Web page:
With the recent news that John Lewis, House of Fraser and Pound World are closing stores and Sir Charlie Mayfield, chairman of the John Lewis Partnership, warning that the malaise "isn’t a blip, it is a major shift and it has a while to run”, it would be an understatement to say that retail is undergoing a transformation.
Shopping centres are empty, ecommerce is taking a larger share of the pie and consumers are spending more on experiences than products.
Media reports have been quick to label these changes “the retail apocalypse” with the Financial Times website recently featuring the headline “More clouds gather over UK retail” and the Guardian; “6,000 shops close in a tough year for UK’s high streets”, but it is a misleading label.
A quick retail reality check…. in 2017 total retail sales reached 19 trillion Euros – an increase of 5.8% over 2016. Price based and premium retailers opened more stores from 2015 to 2017 than closed them. About 91% of all retail sales were transacted in a brick and mortar location and finally, by 2025 it is predicted more than 80% of retail sales will still likely occur in shops.
According to a recent article by Deloitte, 2017 was tough but there are signs that 2018 will be a better year for consumers as inflation is set to reduce and wages are starting to rise. Less of a squeeze on consumers should be good news for retailers. They correctly predict 2018 as seeing more store closures but stress that although the store has a key role to play, there will be fewer of them. The key is transforming to meet the shift in customer expectations.
While it is true that some brands will not survive this shift in both customer expectations and the rise in online competition, other brands are thriving. Retailers cannot afford to rest on their laurels, though, as the landscape continues to evolve.
Here are four ways TTEC are seeing successful retailers beating the odds;
Buy online, pick up in store (BOPIS) is a growing area for strategic retailers. For consumers, the option to pick up their orders at a local store is incredibly convenient, but that’s not the primary reason customers choose this option. In a survey of consumers who shop online and pick up in-store, conducted by Internet Retailer, 73% of respondents said they choose that option to avoid shipping fees.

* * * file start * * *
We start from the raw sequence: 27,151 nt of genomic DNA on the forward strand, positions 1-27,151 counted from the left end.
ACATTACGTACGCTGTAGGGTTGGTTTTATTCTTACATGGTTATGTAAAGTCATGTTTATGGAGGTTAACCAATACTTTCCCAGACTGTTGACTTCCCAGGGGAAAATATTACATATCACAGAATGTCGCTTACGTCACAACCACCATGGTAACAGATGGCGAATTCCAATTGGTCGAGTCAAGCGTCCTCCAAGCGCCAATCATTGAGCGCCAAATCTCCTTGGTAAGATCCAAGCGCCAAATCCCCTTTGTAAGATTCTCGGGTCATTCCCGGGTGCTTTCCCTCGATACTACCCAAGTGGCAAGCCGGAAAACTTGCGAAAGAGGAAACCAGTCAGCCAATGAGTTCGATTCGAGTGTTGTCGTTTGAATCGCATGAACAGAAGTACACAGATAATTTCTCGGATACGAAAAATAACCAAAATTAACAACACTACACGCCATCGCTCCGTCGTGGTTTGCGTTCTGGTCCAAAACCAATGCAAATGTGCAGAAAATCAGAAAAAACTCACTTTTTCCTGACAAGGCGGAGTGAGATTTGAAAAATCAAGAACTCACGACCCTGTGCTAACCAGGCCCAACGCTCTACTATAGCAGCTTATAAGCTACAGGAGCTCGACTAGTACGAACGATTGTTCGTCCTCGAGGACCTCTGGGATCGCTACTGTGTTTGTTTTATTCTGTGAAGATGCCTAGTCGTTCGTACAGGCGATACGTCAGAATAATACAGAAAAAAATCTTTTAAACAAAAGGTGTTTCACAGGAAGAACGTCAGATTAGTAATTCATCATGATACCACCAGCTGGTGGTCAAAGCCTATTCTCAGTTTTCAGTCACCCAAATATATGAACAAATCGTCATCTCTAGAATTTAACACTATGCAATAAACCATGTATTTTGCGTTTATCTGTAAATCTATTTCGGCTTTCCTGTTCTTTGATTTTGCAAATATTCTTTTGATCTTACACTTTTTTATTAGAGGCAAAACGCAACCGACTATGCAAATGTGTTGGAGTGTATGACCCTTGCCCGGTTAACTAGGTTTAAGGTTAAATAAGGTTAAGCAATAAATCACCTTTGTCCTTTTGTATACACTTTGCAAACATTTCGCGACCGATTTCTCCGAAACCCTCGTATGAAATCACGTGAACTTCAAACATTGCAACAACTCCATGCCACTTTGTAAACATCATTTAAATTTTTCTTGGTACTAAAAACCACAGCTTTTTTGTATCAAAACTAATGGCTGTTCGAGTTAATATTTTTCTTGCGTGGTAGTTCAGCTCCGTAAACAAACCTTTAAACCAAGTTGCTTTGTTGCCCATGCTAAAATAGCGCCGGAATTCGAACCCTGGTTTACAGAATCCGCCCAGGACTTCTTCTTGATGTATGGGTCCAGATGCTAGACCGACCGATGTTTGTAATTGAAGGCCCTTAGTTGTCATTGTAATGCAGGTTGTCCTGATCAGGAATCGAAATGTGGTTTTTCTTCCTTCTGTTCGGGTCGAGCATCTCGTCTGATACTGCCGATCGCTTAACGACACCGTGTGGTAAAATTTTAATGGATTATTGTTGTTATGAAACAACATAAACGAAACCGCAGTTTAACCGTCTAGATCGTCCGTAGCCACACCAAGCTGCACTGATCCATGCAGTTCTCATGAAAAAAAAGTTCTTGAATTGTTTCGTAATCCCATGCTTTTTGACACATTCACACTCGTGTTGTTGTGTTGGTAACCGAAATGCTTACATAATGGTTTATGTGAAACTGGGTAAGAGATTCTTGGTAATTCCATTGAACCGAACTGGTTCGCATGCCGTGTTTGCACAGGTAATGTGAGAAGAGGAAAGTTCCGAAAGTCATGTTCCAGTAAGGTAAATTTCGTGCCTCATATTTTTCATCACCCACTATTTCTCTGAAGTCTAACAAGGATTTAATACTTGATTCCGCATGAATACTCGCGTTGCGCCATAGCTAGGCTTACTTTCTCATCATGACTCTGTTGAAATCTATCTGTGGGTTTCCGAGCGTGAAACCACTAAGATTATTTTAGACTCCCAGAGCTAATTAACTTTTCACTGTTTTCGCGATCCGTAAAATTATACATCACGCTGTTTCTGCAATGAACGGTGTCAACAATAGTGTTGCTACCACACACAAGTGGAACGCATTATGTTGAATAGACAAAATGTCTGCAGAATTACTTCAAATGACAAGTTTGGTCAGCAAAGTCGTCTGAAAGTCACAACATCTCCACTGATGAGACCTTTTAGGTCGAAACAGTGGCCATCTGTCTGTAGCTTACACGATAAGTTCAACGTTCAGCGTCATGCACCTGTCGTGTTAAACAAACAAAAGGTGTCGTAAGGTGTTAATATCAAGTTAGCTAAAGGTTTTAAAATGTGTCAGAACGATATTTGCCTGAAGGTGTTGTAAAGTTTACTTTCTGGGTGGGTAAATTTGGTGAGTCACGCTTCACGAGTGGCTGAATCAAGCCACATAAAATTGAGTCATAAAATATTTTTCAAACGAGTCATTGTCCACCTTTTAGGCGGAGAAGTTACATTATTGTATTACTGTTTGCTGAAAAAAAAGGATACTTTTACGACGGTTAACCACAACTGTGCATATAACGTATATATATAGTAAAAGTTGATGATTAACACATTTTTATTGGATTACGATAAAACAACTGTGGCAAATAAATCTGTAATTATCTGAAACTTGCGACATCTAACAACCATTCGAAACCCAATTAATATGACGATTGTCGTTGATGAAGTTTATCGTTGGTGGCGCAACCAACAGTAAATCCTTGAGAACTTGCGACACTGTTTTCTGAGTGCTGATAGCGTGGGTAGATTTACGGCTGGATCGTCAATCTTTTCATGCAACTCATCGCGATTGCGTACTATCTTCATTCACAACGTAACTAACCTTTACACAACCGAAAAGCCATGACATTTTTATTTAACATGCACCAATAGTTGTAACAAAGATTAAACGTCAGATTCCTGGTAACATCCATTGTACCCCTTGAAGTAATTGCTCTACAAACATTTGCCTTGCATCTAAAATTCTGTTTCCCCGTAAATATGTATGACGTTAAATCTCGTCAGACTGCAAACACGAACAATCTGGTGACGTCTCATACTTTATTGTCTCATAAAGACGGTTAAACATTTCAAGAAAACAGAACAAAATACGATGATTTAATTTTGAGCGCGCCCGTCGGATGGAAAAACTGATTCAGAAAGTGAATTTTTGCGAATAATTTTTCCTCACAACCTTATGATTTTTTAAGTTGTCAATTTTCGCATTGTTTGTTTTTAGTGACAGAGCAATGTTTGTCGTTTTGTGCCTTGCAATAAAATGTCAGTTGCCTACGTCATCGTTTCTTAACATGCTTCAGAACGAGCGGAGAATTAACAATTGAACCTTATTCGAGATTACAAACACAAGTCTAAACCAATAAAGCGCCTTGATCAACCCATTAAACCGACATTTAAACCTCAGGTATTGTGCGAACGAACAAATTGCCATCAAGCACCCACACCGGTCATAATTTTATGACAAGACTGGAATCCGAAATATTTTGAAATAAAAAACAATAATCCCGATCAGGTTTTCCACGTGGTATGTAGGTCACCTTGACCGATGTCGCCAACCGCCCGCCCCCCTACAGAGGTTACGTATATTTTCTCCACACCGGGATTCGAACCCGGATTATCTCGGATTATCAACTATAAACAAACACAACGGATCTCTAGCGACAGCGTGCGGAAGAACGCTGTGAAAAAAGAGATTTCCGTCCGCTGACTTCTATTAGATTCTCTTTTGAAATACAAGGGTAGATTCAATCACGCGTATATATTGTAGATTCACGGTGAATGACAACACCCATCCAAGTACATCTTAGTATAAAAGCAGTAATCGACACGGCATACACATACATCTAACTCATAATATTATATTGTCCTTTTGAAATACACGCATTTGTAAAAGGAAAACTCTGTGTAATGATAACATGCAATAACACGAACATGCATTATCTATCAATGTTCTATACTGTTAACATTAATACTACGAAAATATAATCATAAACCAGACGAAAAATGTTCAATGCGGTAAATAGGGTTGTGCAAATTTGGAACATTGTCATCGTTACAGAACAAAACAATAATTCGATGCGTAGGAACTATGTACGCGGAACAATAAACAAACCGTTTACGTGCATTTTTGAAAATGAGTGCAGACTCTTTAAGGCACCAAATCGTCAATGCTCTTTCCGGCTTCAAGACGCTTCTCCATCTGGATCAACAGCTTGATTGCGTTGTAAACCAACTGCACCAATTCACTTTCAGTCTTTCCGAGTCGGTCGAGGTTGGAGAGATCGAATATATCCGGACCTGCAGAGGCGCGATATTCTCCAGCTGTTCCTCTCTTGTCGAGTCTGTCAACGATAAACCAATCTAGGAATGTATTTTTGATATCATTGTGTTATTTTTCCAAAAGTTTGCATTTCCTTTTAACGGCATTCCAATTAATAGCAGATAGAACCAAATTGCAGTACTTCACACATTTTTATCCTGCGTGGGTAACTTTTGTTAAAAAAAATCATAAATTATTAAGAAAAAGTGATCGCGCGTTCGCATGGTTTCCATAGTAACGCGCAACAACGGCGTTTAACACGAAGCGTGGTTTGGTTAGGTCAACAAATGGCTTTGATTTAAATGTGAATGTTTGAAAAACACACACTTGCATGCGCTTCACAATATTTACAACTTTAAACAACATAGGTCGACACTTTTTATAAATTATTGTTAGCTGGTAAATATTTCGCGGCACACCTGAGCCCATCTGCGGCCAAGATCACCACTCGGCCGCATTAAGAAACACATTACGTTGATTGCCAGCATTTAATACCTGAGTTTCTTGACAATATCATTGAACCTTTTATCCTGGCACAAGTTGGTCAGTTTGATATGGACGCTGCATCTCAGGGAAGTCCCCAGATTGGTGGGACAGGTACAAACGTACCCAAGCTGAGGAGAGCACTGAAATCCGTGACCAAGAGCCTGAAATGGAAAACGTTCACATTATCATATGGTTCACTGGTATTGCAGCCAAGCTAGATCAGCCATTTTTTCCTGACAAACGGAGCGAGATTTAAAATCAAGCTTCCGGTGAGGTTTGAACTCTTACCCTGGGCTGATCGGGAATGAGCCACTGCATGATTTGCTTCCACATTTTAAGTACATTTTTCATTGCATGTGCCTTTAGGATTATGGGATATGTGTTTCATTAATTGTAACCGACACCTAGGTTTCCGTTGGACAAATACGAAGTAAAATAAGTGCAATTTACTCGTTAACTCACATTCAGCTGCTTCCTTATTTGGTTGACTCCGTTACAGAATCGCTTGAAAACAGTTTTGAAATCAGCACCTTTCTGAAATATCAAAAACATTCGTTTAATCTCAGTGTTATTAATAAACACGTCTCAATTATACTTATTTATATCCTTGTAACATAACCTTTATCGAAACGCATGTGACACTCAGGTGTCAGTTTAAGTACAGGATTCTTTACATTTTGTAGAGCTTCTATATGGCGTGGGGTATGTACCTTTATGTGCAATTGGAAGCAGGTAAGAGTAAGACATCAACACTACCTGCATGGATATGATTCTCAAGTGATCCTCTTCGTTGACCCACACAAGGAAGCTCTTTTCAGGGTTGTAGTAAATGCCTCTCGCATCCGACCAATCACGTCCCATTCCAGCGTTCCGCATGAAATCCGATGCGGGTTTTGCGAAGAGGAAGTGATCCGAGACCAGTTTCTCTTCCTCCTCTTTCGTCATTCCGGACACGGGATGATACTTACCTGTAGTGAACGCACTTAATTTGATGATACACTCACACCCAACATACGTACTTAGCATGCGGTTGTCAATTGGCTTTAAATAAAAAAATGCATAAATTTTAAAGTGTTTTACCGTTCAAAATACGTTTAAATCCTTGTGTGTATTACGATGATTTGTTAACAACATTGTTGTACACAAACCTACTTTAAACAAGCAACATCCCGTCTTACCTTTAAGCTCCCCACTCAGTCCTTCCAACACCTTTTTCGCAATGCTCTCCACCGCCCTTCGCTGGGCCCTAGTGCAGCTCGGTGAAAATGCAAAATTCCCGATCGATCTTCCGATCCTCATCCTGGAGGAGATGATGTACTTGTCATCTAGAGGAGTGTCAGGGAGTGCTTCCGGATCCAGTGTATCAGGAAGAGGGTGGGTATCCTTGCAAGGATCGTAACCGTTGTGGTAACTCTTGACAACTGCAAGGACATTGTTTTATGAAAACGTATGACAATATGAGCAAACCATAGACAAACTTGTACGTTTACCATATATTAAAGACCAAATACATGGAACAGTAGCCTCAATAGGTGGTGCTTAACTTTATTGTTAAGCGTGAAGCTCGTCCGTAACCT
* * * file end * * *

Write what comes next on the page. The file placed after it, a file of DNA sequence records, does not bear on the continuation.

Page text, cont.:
There were a number of other reasons selected by respondents, including “they did so because the store was nearby”, “they didn’t want to wait for delivery and needed the item that day” or that “they were going to that store anyway."
This consumer feedback provides valuable insight into how you can attract more of your online customers to pick up the product in-store, reducing your overall fulfilment costs and potentially selling more product.
There are also a number of ways to entice more customers such as including delivery details directly on your product pages that let them know when they can expect the order or notifying them during the checkout process that the product is available now to pick up directly from their local store.
By 2020, 85% of customer interactions will be managed without a human” – Gartner
From personalised recommendations to image recognition, artificial intelligence is transforming retail. In fact 42% of retailers have already purchased or plan to purchase a consumer AI device, according to PwC. Not all AI solutions are equally valuable though, and it’s essential to be strategic in how to adopt the technology.
Shoppers are becoming more attuned to the conditions in which products are manufactured, the materials used, and the environmental impact of the entire retail ecosystem with partners and the supply chain. According to a survey by Label Insight, 73% of customers were willing to pay more for a product that offers complete transparency. However, transitioning to new transparency standards can be a complicated task that affects suppliers and vendor partners. Instead of attempting to implement all the changes at once, prioritise customer feedback. Identify the areas where customers want more information to guide the efforts to build transparency into your business.
In such a competitive marketplace as retail, if the product is no longer the differentiator – so what’s left? The answer is the relationship you have with your customers. And it is both the foundation and objective of great customer experience.
Work in the field of behavioural economics has demonstrated just how dependent on emotions we are for decision-making - even very big decisions, where we think we are acting ’rationally’ - and many retailers are today using emotion analytics to help them understand their customer and most importantly how the customer feels about them.
Retailers are looking to better understand their customers’ journeys and how customers generally feel at different stages - what might be motivating them, what might influence their decisions – and using those insights to design a better experience.
One example of how this insight could be used would be in the arena of receptiveness. An organisation could convert the emotions into understanding whether and when a customer would be receptive to hearing from it. This would, therefore, influence whether they are contacted, the content that is provided to them and how through which channel the interaction is completed.
The use of emotional insights could also extend into the world of bots and AI, enabling organisations to choose which script to use and which tone of voice to adopt whether the interaction is managed by a human associate or being delivered through an intelligent virtual assistant.
And the evidence shows that people will pay a premium to those organisations that will provide them with a personalised, relevant and seamless experience.
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